* This Guardian article was amended on 26 May 2020. An earlier version said that Cleve Hill solar farm had won the support of the Planning Inspectorate earlier this month. However, the recommendation has not been made public. This has been corrected.
Jillian Ambrose of The Guardian says…
Cleve Hill, the £450m project producing 350MW, expected to receive go-ahead this week
Britain’s largest solar farm, capable of generating enough clean electricity to power 91,000 homes, is poised to receive the greenlight from ministers this week.
The subsidy-free renewables park is expected to reach a capacity of 350MW by installing 880,000 solar panels – some as tall as buses – across 364 hectares (900 acres) of farmland in the Kent countryside.
The project is expected to be constructed one mile north-east of Faversham close to the village of Graveney and may also include one of the largest energy storage installations in the world.
The developers expect to receive a development consent order for the £450m project from the business secretary, Alok Sharma, on Thursday almost three years after talks began with local stakeholders over plans for the park.
Once it has the final g0-ahead from the government the developers hope to begin building the Cleve Hill solar farm from early next year, and begin generating clean electricity by 2023.
Renewable energy is considered a crucial element in the UK’s plans to end its contribution to the climate crisis by building a carbon neutral economy by 2050, and it could also help spur economic growth in the wake of the coronavirus.
The UK’s growing fleet of solar panels has produced record levels of clean electricity in recent weeks, reaching fresh highs of 9.68GW last month and helping the UK energy system to its longest stretch without coal-fired power since the Industrial Revolution.
The renewables industry believes the UK’s solar power capacity could rise to 27GW by 2030 after the UK government dropped a block which prevented solar farms and onshore wind projects from competing in subsidy contract auctions.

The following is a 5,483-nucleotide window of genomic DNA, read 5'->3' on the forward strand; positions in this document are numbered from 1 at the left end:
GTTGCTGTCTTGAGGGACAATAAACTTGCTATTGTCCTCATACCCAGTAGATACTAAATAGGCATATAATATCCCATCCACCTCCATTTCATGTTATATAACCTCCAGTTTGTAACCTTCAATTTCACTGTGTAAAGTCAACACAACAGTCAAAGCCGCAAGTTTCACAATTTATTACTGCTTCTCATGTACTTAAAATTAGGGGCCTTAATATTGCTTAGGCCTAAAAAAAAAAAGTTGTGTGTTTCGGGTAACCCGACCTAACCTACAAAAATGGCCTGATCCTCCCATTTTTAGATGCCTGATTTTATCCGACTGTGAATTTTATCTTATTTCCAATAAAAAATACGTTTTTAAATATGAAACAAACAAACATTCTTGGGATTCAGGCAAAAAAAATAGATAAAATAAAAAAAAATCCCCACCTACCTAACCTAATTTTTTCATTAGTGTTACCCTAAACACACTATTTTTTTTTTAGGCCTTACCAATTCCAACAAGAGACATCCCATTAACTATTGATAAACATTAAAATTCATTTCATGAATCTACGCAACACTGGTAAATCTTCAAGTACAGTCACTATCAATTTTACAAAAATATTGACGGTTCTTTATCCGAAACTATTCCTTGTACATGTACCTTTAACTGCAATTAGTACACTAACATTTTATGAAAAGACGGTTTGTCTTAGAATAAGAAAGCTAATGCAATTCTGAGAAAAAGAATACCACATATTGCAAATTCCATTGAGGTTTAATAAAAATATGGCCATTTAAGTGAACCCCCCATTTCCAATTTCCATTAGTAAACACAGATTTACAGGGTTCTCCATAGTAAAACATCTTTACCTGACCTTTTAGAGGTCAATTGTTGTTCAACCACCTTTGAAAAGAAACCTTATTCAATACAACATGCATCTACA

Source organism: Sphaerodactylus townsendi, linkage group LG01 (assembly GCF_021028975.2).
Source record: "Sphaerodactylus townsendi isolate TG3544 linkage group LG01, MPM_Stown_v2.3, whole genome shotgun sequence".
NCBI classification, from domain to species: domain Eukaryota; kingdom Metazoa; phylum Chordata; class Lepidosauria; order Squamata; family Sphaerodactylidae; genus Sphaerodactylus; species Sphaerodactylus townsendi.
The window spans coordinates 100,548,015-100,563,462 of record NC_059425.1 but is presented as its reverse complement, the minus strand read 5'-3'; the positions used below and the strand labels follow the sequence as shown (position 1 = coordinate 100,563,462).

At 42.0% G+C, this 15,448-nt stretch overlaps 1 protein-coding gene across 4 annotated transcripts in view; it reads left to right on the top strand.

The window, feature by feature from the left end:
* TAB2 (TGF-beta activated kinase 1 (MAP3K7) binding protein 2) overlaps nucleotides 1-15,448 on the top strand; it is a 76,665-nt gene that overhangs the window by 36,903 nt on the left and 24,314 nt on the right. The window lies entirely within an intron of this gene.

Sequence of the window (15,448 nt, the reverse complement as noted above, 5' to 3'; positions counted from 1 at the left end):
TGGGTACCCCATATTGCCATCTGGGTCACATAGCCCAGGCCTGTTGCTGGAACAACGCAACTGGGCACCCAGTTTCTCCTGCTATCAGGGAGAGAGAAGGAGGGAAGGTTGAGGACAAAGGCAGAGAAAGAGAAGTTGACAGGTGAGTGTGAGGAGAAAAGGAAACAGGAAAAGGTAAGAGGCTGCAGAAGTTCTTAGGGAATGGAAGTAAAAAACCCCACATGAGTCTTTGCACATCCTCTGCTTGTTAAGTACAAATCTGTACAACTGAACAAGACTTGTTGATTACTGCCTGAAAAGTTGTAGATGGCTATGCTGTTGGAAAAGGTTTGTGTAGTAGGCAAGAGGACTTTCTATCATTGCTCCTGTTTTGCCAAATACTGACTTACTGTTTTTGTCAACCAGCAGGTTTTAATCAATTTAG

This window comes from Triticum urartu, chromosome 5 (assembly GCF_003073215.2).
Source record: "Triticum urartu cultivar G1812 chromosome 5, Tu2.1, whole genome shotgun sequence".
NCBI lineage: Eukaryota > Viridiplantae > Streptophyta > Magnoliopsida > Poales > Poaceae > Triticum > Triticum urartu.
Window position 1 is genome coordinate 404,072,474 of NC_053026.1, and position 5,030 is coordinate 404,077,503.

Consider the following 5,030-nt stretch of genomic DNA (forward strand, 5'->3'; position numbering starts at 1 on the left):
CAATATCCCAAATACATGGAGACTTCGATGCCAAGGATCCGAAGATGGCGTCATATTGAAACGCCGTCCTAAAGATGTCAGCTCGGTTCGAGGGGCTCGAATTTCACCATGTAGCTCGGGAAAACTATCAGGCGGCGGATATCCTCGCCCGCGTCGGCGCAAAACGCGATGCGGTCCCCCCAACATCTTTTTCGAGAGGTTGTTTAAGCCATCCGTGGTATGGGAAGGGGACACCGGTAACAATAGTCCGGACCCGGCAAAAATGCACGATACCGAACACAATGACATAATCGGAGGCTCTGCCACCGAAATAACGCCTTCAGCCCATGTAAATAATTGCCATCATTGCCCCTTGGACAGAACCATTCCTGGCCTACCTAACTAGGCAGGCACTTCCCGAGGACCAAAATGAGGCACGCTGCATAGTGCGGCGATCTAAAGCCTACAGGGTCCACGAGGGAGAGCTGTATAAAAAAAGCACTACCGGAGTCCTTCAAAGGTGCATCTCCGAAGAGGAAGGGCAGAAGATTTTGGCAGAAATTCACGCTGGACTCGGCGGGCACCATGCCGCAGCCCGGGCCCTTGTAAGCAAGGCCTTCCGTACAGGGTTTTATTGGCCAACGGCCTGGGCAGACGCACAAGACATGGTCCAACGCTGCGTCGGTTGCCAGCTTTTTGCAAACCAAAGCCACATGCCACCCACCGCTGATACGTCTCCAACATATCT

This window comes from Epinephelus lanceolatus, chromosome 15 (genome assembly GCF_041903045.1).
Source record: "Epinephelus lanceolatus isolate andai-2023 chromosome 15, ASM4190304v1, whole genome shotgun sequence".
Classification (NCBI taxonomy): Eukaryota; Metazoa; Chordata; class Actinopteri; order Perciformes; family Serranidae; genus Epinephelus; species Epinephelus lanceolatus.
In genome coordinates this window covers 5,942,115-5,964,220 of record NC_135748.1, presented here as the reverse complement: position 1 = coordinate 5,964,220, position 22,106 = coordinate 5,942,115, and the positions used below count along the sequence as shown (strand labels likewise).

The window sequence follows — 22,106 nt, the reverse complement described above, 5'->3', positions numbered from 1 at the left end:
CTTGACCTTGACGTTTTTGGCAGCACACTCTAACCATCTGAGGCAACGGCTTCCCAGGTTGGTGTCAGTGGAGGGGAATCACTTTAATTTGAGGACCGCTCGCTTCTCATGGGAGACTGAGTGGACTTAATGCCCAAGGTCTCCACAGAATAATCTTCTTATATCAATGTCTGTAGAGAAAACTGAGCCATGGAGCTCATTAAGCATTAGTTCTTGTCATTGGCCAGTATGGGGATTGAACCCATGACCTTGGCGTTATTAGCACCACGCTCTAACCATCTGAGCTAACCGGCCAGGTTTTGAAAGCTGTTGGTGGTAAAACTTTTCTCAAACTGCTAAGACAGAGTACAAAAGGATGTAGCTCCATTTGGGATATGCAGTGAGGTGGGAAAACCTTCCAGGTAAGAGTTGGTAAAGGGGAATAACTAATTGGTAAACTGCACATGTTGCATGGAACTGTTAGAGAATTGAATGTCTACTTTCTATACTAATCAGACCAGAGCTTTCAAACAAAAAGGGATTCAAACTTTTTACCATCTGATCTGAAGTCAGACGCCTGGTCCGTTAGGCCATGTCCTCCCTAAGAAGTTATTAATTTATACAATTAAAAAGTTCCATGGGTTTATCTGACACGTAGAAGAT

A boom in battery projects could mean the electricity generated by solar panels during the day could help to keep lights on at night too, helping to cut carbon emissions and domestic energy bills.
The development partners behind the scheme, Wirsol Energy and Hive Engery, believe the project could help cut the UK’s carbon emissions by 68,000 tonnes a year while generating £1m of revenue for the Kent and Swale councils every year.
But local activists have voiced concerns that the scale of the solar park, which is the equivalent of 600 football fields, could do more harm than good for the local area.
Helen Whately, the Conservative MP for Faversham and Mid Kent, said the scale of the development would have a “devastating” impact by “industrialising” the countryside.
“We’re not talking about a few fields – this would destroy an entire landscape. I want to see us reach net-zero by 2050, but this should not come at any cost,” she told the Sunday Telegraph earlier this month.
The Campaign to Protect Rural England in Kent has also warned that the proposed battery storage facilities are five times the size of some of the largest storage projects in the world, which could raise the risk of explosions and fire.
The developers have rebutted claims from its critics that the project has failed to give due consideration to the safety concerns of local residents, or the impact of the local environment.
Cleve Hill has put forward plans to preserve native woodland and scrub within the bounds of the site by hosting a habitat management area of more than 138 hectares – including a new bat roost.
The planning will include footpaths for ramblers, and a buffer zone of at least 63 metres between the solar park and the Saxon Shore Way.
A spokeswoman for the project said the developers had responded to concerns over the scale of the project’s battery storage ambitions “in great detail” during the examination process with the Planning Inspectorate.
She added that safety considerations had been discussed “in great length” with the supply chain, the Health and Safety Executive and Kent Fire and Rescue Service.